TBI Weekly: Why commissioners should be hunting their own ‘Baby Reindeer’

Baby Reindeer (Source: Netflix)

With Netflix’s Baby Reindeer currently dominating the cultural water cooler conversation, Anthony Kimble, TBI’s resident scripted expert and CEO of Arrested Industries, argues that taking risks on new voices will lead to far more success than playing it safe with the same old formulas.

Given that everyone seems to agree that ‘peak TV’ is going the way of the dodo, I have little doubt that commissioning editors and network execs the world over are feeling just as vexed as we producers.

But how are they looking to stop this downward spiral and find the next big original breakout hit? Putting the reboots, sequels and prequels aside – and the now extensive mining of games IP – rather bizarrely, almost every network or platform I have talked to in the last six months has used the same mix of buzzwords for the new content they want: propulsive, prestigural, action-thrillers, broad-based and commercial. Y. A. W. N!

How I long for the heady days when I knew to tune in to HBO for thoughtful, high-end drama, CBS for the latest Dick Wolf procedural or Paramount+ for a good formulaic thriller. Give it a few more years, and you won’t be able to tell the difference between any of the channels as they will all be transmitting the same paint-by-numbers, unchallenging drivel – televisual fast-food that the shareholders seem to think will keep people paying their monthly subscriptions. However, just as the legacy media companies messed up trying to keep up with Netflix, this panic-induced pivot to lowest common denominator TV is set to fail.

Haven’t we all been exposed to too much great television to now settle for wall-to-wall ordinary? I’m not sure anyone has unlocked the Holy Grail to consistently making mind-blowing TV – content that stops you in your tracks, grabs headlines and becomes such a universal talking point that it leaves an indelible mark on the industry and audiences alike. But sometimes it just happens, as it has with Netflix’s Baby Reindeer.

Anthony Kimble

No risk, no reward

In a very short time, Baby Reindeer has become part of the cultural conversation, with audience numbers increasing every week. This ‘small’, some might say, slightly odd series has been on an incredible trajectory, and I’ve followed its enigmatic journey from obscurity to acclaim with interest. Why has this series risen above the rest?

Written by and starring Richard Gadd, Baby Reindeer offers a gripping exploration of trauma and obsession, blurring the lines between reality and performance in a way that leaves audiences spellbound.

Gadd’s fearless portrayal of his own experiences with stalking laid bare the depths of human vulnerability, inviting viewers to confront uncomfortable truths and empathise with the struggles of its protagonist. Through its unflinching examination of trauma and the complexities of mental health, Baby Reindeer transcends the confines of traditional storytelling with a raw intensity and a level of authenticity that we rarely see – super-authenticity, if you like.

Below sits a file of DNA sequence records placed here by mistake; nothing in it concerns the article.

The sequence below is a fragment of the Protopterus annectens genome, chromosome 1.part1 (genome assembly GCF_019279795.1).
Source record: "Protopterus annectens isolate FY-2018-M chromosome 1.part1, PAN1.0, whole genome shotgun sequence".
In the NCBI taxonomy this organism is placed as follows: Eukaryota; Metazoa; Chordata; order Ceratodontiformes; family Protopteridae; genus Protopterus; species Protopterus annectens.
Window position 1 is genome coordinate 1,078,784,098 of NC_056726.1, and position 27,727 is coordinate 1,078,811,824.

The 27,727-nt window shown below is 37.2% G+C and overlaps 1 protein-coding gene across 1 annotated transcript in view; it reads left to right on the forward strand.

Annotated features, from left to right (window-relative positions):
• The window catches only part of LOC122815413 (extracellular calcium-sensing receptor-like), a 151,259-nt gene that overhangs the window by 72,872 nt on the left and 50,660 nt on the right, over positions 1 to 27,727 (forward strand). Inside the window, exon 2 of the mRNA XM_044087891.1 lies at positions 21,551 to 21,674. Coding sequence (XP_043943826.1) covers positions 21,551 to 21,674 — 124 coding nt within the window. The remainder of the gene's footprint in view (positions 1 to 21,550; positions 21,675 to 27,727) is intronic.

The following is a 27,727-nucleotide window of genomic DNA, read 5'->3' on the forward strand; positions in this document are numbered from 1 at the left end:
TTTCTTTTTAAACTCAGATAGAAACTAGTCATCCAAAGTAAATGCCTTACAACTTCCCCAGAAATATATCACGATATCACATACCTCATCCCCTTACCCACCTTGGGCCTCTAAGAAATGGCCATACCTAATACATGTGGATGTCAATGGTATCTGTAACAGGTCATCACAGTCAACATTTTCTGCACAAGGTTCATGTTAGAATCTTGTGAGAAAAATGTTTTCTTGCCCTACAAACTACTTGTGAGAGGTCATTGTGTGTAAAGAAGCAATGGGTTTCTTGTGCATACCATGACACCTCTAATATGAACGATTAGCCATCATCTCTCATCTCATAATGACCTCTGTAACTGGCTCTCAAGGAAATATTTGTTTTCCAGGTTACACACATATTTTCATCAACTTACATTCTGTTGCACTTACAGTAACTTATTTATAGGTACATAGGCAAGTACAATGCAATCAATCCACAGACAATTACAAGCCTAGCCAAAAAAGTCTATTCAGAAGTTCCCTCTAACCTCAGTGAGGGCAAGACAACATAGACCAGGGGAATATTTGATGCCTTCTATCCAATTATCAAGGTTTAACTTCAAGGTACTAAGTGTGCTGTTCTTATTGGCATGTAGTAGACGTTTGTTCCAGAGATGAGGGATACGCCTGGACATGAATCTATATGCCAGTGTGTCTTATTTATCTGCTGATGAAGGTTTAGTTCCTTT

Few of the common boxes are ticked: no gorgeous big-name stars in designer outfits, no guns, action scenes or stunts, no murders, no stereotypes and no incredible sets or locations. Just flawed, yet recognisable, characters and an utterly compelling narrative with a unique pace and style.

Baby Reindeer was ‘birthed’ on the intimate stages of the Edinburgh International Festival and honed and perfected as a play over a number of years. It has this in common with Phoebe Waller-Bridge’s Fleabag and Michaela Cole’s Chewing Gum. These series, and Cole’s follow-up, I May Destroy You, all defied convention to delve into the complexities of the human experience and introduced us to unapologetically flawed, vulnerable and honest characters – the likes of which we rarely see – and their myriad of issues that sparked countless conversations.

They have all contributed to redefining the television landscape and gone global by showcasing the transformative power of fearless storytelling and unbridled creativity.

So yes, I’m banging my regular ‘risk’ drum and pointing to less obvious sources of amazing IP amid the current land grab for novels and games. Events like Edinburgh and its Fringe are incredible incubators of stories and talent, allowing new voices the freedom to really express themselves and develop ideas with no filter and no network execs breathing down their necks obsessing with viewing figures. It’s rather ironic then that many of these intimate, authentic stories then go on to break records in viewing figures when adapted for TV…

So, as the first emails about the Edinburgh TV Festival start to land in my inbox, I’m booking my place in the city. But instead of watching non-stop panels with execs talking about TV series I’ve already seen, I’ll also be looking for inspiration and new talent amongst the wider festival offering, ever hopeful of finding my own Baby Reindeer to nurture.

Check out Anthony Kimble’s other recent TBI columns:

Diary Notes of a drama producer in LA, 2022 vs 2023

Unpacking the reality of being a producer

Shifting targets in South Africa amid Hollywood shutdown

Will US strikes provide the great Hollywood reset?

Hollywood’s fatal attraction to reboots

Why Hollywood’s C-suite shouldn’t be biting the hand that feeds it

In the long run… I’ll always love a limited series

Arrested’s Anthony Kimble on staying nimble in a rocky market

The renaissance of co-production in the age of downturn

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